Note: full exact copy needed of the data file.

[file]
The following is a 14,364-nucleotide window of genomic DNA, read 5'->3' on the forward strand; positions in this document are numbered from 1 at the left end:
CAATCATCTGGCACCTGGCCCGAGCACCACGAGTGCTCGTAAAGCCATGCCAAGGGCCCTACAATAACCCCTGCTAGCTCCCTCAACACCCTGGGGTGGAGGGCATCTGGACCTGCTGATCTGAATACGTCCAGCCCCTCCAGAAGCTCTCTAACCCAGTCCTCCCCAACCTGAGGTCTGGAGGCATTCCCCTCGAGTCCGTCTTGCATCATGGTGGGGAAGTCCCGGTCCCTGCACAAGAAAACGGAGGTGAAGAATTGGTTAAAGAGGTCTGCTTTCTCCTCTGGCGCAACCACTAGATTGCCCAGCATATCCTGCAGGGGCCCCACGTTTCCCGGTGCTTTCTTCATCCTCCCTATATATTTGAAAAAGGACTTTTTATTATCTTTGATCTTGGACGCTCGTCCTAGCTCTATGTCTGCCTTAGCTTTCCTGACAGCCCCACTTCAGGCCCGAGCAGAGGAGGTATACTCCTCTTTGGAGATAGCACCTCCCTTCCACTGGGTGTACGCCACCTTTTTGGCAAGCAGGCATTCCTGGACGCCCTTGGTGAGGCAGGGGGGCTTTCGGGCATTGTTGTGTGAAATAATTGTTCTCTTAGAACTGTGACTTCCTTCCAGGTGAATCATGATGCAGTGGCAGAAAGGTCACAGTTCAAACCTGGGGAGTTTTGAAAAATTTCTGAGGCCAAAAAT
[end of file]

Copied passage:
The following is a 14,364-nucleotide window of genomic DNA, read 5'->3' on the forward strand; positions in this document are numbered from 1 at the left end:
CAATCATCTGGCACCTGGCCCGAGCACCACGAGTGCTCGTAAAGCCATGCCAAGGGCCCTACAATAACCCCTGCTAGCTCCCTCAACACCCTGGGGTGGAGGGCATCTGGACCTGCTGATCTGAATACGTCCAGCCCCTCCAGAAGCTCTCTAACCCAGTCCTCCCCAACCTGAGGTCTGGAGGCATTCCCCTCGAGTCCGTCTTGCATCATGGTGGGGAAGTCCCGGTCCCTGCACAAGAAAACGGAGGTGAAGAATTGGTTAAAGAGGTCTGCTTTCTCCTCTGGCGCAACCACTAGATTGCCCAGCATATCCTGCAGGGGCCCCACGTTTCCCGGTGCTTTCTTCATCCTCCCTATATATTTGAAAAAGGACTTTTTATTATCTTTGATCTTGGACGCTCGTCCTAGCTCTATGTCTGCCTTAGCTTTCCTGACAGCCCCACTTCAGGCCCGAGCAGAGGAGGTATACTCCTCTTTGGAGATAGCACCTCCCTTCCACTGGGTGTACGCCACCTTTTTGGCAAGCAGGCATTCCTGGACGCCCTTGGTGAGGCAGGGGGGCTTTCGGGCATTGTTGTGTGAAATAATTGTTCTCTTAGAACTGTGACTTCCTTCCAGGTGAATCATGATGCAGTGGCAGAAAGGTCACAGTTCAAACCTGGGGAGTTTTGAAAAATTTCTGAGGCCAAAAAT